by Ron Loehman
Last Saturday, May 11, I assisted Dave Menicucci with an eyeball survey of the fish population in the fourteen-mile stretch of Rio San Antonio in the Valles Caldera. Dave has gotten approval for a study to determine if trout can be relocated to even out the apparent patchy distribution of fish in the San Antonio in the aftermath of the Las Conchas fire. See article below for a fuller description.
We each walked upstream along a seven-mile stretch with a GPS and recorded the fish we saw in each quarter-mile section. I had the lower half, Reaches 4 and 3, and Dave had Reaches 2 and 1. The water was off color with visibility of 8 to 12 inches, a water temperature between 52° and 54°F and a pH of 8.6 in the part I walked. The survey technique certainly undercounted the fish population, but the results say something about relative fish numbers that should be of interest to anyone considering fishing the San Antonio when the Valles Caldera season opens this week.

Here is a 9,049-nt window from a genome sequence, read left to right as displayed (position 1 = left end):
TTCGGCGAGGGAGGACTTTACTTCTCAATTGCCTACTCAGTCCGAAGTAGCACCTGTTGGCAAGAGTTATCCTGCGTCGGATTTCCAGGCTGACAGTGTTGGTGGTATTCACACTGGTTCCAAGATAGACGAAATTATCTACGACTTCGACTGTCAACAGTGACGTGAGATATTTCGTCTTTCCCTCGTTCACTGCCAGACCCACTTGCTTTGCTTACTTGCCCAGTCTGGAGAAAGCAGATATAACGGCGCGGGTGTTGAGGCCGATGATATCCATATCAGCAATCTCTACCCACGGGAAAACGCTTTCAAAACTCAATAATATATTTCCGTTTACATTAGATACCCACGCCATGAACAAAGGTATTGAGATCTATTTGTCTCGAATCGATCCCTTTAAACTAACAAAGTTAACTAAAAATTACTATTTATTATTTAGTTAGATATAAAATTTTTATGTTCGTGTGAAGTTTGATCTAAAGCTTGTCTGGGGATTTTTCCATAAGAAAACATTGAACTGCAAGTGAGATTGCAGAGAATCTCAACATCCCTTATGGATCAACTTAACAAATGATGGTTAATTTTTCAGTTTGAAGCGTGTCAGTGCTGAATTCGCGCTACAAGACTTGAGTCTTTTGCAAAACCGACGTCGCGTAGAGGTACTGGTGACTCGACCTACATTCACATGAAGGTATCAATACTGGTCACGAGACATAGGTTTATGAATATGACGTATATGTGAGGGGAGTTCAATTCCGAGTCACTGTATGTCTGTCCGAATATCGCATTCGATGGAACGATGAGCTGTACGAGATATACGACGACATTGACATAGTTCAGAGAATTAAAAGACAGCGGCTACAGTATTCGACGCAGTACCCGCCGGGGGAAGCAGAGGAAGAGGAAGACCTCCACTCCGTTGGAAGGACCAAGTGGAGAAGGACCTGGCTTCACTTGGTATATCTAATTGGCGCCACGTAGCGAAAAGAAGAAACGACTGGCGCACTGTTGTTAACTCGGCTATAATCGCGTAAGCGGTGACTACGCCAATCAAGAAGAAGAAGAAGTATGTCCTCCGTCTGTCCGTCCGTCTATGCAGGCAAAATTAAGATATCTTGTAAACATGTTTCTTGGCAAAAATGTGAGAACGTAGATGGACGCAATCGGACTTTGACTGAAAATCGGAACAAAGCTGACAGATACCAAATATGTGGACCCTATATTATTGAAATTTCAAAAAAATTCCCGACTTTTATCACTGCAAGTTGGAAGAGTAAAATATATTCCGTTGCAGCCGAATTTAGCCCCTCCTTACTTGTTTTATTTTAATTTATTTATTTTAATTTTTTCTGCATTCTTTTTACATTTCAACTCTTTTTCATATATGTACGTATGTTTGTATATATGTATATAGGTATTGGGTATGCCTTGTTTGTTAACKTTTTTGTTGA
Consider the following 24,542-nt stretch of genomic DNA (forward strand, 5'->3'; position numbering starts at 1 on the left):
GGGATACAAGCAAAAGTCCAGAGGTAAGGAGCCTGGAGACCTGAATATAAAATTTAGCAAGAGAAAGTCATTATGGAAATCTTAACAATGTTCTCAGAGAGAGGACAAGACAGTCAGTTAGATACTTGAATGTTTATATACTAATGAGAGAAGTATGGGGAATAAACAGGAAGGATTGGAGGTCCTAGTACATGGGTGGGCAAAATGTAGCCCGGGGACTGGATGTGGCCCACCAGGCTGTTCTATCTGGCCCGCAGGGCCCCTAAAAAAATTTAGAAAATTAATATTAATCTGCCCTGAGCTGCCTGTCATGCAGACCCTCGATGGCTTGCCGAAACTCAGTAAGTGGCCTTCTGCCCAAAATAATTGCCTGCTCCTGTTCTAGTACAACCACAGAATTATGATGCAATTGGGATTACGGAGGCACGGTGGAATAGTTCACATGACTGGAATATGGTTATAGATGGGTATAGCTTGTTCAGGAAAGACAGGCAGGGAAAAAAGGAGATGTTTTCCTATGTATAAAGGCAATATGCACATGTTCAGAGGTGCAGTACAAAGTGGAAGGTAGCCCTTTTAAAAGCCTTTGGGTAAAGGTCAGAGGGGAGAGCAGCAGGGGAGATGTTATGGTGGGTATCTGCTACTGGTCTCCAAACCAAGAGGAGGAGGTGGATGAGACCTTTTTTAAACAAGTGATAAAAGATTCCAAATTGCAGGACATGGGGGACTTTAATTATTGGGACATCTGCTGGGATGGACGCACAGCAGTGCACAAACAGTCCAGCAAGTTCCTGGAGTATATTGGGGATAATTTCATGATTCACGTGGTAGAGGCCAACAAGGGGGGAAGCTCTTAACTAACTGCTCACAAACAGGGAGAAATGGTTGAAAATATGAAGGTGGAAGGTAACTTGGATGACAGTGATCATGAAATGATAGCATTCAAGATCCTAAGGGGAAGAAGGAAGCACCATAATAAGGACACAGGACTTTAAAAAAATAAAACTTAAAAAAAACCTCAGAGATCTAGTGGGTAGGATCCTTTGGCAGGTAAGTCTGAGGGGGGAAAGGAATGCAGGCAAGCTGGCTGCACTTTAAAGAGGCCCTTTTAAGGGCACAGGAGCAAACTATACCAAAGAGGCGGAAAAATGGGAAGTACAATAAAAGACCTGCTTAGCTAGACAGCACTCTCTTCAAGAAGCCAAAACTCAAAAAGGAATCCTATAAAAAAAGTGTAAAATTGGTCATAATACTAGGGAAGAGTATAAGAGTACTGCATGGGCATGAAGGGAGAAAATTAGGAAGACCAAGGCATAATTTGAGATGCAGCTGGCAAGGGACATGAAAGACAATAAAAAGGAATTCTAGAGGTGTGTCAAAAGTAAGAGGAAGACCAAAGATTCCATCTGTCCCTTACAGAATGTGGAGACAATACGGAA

The fish population in the lower two reaches (4 and 3) was very low, with less than four fish spooked in most quarter mile sections. I saw fewer than ten fish bigger than 6″ in the whole seven-mile stretch. Much of the stream bottom is mud or fine silt, with rare stretches of gravel, implying relatively poor habitat for trout. These results are consistent with fish numbers found in the Valles Caldera part of the San Antonio using more rigorous shocking surveys since the Las Conchas fire.
By contrast, Dave found that the trout numbers increased substantially as he moved up through Reaches 2 and 1, with the numbers peaking in the 40 fish range about the midpoint of Reach 1. He reported seeing significant numbers of fish of 8″ or larger.
Based on Saturday’s results, I’d suggest Reaches 1 and 2 to anyone fishing the San Antonio in the Valles Caldera. The situation may change as the season progresses, but for now, the upper part of the San Antonio seems to have a lot more fish.